Do you ever feel like everything around you is falling apart and you have no control anymore?
You are not the only one.
One term perfectly describes the state of being unmotivated and helpless: burnout.
It occurs through constant work and exhaustion without quality rest. Your brain is always occupied with stressful thoughts and you never give in and focus on something that has nothing to do with work and other obligations.
In simple words - you wear out. This isn't unexpected since you're juggling five balls at once: work, family, friends, health, and taking care of yourself (not accidentally listed last).
Burnout is a risk with a high price. It's the moment when you work hard without taking quality rest. You meet everyone's needs and standards. You talk too much to others and too little to yourself.
We always make time for others putting ourselves last. In doing so, we are sure that we're doing the right thing.
Testing your limits is good. Pushing yourself out of your comfort zone for better and greater success is an excellent step towards something exciting.
The problem arises when you absolutely crush all obstacles, trample yourself, and put yourself too much out there.
You'll feel that toxic moment approaching. The state of burning out is easily recognized because suddenly everything becomes a burden to you, everything is difficult for you and you become frustrated with every little thing that does not go according to plan.
Burnout is when we go out and want to stay home. We stayed awake for a long time but wanted to go to bed earlier.
Some of the main symptoms of burnout are:
Forgetting and inability to concentrate
You are not proud of your work
You lose sight of yourself and your goals
You have a hard time maintaining relationships and you are rarely with your loved ones
Feeling frustration and irritation towards the people around you
Unexplained muscle tension, pain, weakness and insomnia
Burnout is dangerous for your well-being and can negatively affect your work environment, preventing you from enjoying hobbies and your family or relaxing.
Here are some tips on how you can stop it because ignoring it will make it even worse:
Find the source
It's hard to change when you don't know what caused the problem. At this stage, try to discover what brought you to the breaking point.
The most common cause is work, or overly demanding schedule in college, relationship problems, caring for a close person suffering from a severe illness, and a similar stressful situation.
Trying to put up with it all creates the perfect environment for burnout.
What changes can you make?
When you find the cause of your demotivation, you can do the following:
- Let's say these three big projects keep you awake at night. Accept that doing everything at once will not lead to anything.
- Reduce obligations and schedule them better, but be sure to leave a hole in the day. Exclusively for yourself.
- If your hours in the day are running out, there is no point in adding more tasks. Leave something for tomorrow.
What obligations can you cancel and postpone? Can you find time for a good movie marathon?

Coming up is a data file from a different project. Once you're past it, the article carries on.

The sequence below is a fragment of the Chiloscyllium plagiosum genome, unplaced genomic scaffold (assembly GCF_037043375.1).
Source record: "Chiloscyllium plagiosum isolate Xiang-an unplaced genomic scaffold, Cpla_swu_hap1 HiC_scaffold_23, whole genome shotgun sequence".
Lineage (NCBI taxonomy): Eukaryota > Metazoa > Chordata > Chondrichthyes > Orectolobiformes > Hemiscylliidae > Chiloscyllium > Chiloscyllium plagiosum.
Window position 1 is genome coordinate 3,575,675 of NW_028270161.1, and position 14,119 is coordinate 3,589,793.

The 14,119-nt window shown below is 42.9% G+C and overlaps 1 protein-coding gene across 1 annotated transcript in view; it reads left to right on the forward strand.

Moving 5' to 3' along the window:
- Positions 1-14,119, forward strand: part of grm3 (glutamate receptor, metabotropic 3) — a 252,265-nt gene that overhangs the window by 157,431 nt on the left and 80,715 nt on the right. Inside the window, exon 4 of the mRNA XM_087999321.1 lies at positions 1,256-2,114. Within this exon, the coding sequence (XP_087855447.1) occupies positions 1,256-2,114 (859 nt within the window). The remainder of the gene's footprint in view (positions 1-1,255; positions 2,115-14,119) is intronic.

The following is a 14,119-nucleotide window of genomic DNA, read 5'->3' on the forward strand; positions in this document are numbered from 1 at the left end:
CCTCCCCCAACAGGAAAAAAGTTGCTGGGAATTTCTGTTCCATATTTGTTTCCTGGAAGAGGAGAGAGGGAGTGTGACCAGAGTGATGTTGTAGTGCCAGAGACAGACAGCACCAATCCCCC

Write everything down on paper and face your problem. When you realize how much you are carrying on your back, you will learn that you need to start allocating your time better for me.
If there is uncertainty about how to organize your life and you cannot detect the reason for the burnout, that is normal.
Talking to the people you love makes you feel less alone. Friends, family and partners can help you brainstorm several solutions.
Don't fight alone. It's always easier to share with someone.
Take back control
Burnout will make you feel helpless. You may not have control of the situation at the moment, but you have the power to return as captain of your ship.
To get started, try this:
Prioritize. Some things need to be done, and some can wait when you have more strength and energy. Decide which tasks are less critical and which are very important and urgent.
Delegate. You can't do everything alone. If you have several tasks that require a quick solution, pass them on to someone you trust.
Leave work at work. Much of the recovery from burnout is in learning to balance private life and work. When you leave your job, focus on resting and recharging your batteries for a new day.
Be more determined. Talk to others and let them know your decision. Explain that you need support and understanding to take care of yourself and put control back in your hands.
Set boundaries. Setting limits on the time you give to others is very important. Before you promise help and companionship, do this:
- Stop yourself
- What will be expected of you if you agree to it?
- Do you really have the will and strength to do that?
- Does it give you any value?
Much of setting boundaries is about learning how to say no.
Practice understanding of yourself
Allow yourself love and support. Remind yourself that you don't have to be perfect and that it's okay to stop and rest sometimes.
So you may not be able to study three subjects at once. Who can, really?
You have to understand yourself and your potential.
Take care of your needs
Take the initiative over your physical and mental health. You can best do this by following these steps:
- Sleep more than 7 hours a day
- Spend time with loved ones, but not too much. Being alone with yourself is just as important.
- Eat nutritious foods and drink plenty of water.
- Try meditation, yoga, essential oils and indulge.
- Remind yourself of what makes you happy.
- Create a list of things that bring you joy.
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